Wilson, 45, is now facing an additional five charges stemming from a similar threat made on Jan. 2.
Cobb authorities have yet to go on record as to Wilson’s motive, but his home on Surrey Drive in Woodstock has been advertised for foreclosure 10 times since 2010, according to records.
The monthly foreclosure auctions in both Cherokee and Cobb County are on the first Tuesday of each month.
Cobb authorities have lobbed a slew of charges at Wilson, and if he were to be found guilty of them all he could get up to 40 years in prison. The charges include two counts each of transmitting a false public alarm; intimidation or injury of grand or petit or court officers; preventing or disrupting lawful meetings, gatherings or processions; false statements in writing and terroristic threats or acts.
Cherokee issued identical charges Tuesday with the exception of the false statements in writing charge. The charges, combined with those in Cobb County, could send Wilson to prison for the rest of his life if he were convicted and a judge decided to give maximum sentences.
Cherokee County Sheriff’s Office spokesman Lt. Jay Baker said in a news release that his department charged Wilson with making threats in both Tuesday’s incident and the one in January. He said the detectives believe Wilson’s motive was to disrupt the foreclosure sale.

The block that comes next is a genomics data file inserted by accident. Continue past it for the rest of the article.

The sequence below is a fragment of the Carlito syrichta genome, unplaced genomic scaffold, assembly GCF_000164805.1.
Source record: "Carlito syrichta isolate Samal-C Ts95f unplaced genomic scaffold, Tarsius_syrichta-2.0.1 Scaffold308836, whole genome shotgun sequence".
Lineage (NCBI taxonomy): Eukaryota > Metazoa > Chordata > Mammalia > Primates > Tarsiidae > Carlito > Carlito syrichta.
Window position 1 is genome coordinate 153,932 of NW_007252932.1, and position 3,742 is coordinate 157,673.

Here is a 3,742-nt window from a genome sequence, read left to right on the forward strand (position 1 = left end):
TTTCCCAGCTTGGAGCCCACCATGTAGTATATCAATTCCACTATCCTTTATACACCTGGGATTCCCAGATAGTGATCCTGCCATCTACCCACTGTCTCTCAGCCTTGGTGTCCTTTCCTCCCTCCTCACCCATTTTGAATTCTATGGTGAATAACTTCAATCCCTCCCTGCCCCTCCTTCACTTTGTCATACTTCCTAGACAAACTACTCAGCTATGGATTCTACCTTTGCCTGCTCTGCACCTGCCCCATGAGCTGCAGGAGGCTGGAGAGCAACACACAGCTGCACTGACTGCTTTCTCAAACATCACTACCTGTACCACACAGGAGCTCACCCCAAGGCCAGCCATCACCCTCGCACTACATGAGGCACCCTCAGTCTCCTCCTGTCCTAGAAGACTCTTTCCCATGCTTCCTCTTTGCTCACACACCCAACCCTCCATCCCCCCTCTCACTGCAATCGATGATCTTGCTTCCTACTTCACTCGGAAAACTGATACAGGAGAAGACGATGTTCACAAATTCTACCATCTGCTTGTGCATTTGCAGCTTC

Cobb County Sheriff’s Office denied a request by MDJ for an audio copy of the threatening 911 call that Wilson allegedly placed Tuesday morning from a Citgo gas station on Roswell Street.
Cherokee County deputies obtained a search warrant for Wilson’s home Tuesday afternoon, Baker said.
When and if Wilson is released from the Cobb County Jail, he will be taken to Cherokee County Jail to face charges there.
Wilson’s home was not up for sale on the Cherokee County Justice Center front steps Tuesday. It was, however, slated to be sold on June 6, 2012, when another bomb threat was made to Cobb 911 from a Chevron gas station at 1501 Roswell Road. Though the call was made through Cobb 911, only the Cherokee courthouse was threatened.
Wilson has not been charged for the June 2012 threat.
At the Starlight Cafe, the restaurant the Woodstock resident co-owns with his wife Lidya, everything appeared to be business as usual during Wednesday’s lunch rush.
Groups of businesspeople, lawyers and a couple of sheriff’s deputies enjoyed sandwiches and salads, seemingly unfazed by the previous day’s events involving the restaurant’s owner.
Lidya Wilson worked the counter while three cooks worked the kitchen and another employee assisted in clearing tables. Though she smiled and greeted customers, she declined to be interviewed.
An employee said Lidya was “too frazzled” by Tuesday’s events to comment and would not confirm whether the popular eatery would remain open.
One customer from Powder Springs was unaware of the restaurant owner’s connection with the threats. Leah, a recent graduate of Georgia Highlands College, and her mother Pam, a Pennsylvania resident, were perusing a brochure about the city when they were told the news.
“It’s surprising,” the student said. “We just found this restaurant, and it’s really good.”